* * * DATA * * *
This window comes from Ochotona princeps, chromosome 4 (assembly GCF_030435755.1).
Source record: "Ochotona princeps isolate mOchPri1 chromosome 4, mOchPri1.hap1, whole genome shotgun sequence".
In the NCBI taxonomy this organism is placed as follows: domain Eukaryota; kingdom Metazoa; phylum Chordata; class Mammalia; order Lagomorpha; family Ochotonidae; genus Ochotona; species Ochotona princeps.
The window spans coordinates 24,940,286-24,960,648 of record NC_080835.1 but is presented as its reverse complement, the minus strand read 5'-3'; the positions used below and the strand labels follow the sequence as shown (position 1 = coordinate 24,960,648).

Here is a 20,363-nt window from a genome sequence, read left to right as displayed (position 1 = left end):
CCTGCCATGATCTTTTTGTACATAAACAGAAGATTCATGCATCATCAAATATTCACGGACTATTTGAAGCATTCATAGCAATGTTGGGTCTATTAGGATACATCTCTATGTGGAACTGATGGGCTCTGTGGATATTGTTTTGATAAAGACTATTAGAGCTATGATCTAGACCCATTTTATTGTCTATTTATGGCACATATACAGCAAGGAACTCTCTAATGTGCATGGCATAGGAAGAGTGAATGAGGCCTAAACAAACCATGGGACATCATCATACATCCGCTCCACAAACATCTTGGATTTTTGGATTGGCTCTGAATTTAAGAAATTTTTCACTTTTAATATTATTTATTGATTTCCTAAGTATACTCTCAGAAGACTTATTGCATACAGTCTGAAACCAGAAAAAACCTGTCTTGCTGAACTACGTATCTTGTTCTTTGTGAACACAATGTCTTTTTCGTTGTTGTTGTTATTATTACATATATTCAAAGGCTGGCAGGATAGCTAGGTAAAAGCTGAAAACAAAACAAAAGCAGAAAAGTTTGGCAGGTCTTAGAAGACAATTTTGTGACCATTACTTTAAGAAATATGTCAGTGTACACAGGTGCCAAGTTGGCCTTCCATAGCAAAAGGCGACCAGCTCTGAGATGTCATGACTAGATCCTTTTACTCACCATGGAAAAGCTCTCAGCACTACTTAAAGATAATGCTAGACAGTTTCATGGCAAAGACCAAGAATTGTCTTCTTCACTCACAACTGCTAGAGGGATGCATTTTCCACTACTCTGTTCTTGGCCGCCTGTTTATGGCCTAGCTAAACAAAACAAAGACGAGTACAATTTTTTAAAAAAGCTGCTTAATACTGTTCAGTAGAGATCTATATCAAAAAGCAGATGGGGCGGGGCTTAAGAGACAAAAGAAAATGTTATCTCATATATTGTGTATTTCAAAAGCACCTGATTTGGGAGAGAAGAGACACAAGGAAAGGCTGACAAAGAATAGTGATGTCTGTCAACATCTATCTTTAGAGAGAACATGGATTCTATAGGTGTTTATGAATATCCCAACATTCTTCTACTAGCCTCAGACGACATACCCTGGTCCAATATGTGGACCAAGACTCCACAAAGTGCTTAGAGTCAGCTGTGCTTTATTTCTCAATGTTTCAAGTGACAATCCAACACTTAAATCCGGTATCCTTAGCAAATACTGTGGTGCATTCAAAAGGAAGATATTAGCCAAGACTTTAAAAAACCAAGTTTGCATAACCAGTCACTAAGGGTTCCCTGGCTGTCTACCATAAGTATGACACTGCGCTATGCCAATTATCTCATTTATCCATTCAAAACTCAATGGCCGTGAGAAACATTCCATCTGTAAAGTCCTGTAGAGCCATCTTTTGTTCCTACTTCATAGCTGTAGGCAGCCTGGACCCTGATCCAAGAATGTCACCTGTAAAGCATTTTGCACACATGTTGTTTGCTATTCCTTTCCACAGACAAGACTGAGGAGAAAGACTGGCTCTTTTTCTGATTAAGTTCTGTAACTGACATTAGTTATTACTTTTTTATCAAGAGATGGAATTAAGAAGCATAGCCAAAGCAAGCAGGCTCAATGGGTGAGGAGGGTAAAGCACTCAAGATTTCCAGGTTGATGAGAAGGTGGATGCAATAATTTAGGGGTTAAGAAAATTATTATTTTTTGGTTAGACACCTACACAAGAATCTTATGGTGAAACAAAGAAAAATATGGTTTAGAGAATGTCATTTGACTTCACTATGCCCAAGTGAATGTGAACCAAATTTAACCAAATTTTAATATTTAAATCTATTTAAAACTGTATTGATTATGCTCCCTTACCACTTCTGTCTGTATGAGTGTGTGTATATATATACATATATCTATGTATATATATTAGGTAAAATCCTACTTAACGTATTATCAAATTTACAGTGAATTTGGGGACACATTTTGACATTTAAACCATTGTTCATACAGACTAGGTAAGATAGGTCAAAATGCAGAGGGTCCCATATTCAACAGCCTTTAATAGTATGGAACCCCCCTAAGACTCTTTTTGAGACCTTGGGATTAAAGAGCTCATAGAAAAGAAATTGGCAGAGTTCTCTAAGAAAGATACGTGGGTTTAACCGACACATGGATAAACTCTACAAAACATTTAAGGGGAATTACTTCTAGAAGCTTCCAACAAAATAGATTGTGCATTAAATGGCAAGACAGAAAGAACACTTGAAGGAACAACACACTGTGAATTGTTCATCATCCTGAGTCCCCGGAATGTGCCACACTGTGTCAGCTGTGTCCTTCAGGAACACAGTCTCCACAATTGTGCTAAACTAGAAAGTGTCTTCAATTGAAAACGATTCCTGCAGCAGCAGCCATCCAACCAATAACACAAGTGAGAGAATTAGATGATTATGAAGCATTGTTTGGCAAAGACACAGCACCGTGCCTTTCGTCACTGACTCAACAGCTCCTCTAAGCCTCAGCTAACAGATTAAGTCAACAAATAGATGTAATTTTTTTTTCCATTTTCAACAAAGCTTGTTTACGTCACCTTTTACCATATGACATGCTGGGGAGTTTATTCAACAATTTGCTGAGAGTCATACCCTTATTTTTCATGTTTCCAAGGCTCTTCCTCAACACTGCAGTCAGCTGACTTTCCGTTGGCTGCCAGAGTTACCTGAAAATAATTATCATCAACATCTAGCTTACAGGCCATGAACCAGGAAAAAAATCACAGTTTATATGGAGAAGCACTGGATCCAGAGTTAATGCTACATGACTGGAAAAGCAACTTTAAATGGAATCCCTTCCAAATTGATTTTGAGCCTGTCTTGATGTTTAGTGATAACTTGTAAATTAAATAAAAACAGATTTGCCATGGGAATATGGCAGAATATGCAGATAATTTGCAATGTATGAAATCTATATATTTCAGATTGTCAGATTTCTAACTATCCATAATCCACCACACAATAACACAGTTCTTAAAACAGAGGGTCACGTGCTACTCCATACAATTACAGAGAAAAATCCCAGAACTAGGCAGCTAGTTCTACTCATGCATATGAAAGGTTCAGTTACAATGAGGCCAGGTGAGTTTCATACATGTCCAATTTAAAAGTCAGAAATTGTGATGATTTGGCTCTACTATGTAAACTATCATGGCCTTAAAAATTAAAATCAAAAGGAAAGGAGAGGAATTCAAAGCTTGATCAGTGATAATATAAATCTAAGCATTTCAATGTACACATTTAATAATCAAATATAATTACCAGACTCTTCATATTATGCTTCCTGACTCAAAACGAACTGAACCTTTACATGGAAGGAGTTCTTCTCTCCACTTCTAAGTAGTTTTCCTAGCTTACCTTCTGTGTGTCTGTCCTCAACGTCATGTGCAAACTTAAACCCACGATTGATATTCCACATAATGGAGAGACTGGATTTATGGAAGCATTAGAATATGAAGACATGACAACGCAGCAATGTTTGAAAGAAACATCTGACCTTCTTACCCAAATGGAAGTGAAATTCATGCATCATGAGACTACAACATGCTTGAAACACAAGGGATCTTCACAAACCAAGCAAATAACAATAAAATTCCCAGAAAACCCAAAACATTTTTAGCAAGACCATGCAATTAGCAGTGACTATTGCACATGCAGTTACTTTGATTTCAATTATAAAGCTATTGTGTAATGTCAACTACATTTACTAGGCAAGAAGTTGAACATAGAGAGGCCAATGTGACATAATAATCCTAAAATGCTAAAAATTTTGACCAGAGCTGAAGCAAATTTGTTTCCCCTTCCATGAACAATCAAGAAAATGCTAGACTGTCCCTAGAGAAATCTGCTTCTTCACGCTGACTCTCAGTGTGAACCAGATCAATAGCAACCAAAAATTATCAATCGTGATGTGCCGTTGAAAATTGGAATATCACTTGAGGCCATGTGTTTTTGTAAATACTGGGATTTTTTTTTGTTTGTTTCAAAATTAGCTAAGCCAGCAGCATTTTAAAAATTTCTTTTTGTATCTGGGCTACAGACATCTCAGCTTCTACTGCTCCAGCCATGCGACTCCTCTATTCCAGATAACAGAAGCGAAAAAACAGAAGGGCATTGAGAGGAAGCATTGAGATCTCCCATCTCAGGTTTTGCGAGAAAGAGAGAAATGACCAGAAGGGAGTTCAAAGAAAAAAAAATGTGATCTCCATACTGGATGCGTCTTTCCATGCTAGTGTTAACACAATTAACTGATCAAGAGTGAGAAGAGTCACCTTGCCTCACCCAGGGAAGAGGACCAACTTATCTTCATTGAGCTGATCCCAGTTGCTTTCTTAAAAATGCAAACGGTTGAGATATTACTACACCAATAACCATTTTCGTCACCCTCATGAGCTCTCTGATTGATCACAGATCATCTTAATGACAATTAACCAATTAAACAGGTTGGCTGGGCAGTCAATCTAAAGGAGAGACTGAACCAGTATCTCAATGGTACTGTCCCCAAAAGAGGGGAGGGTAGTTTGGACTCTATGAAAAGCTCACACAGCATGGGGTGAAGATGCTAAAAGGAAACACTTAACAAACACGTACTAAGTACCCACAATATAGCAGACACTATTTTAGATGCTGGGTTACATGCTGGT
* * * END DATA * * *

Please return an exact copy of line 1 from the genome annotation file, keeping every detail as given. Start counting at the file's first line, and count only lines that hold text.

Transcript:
This window comes from Ochotona princeps, chromosome 4 (assembly GCF_030435755.1).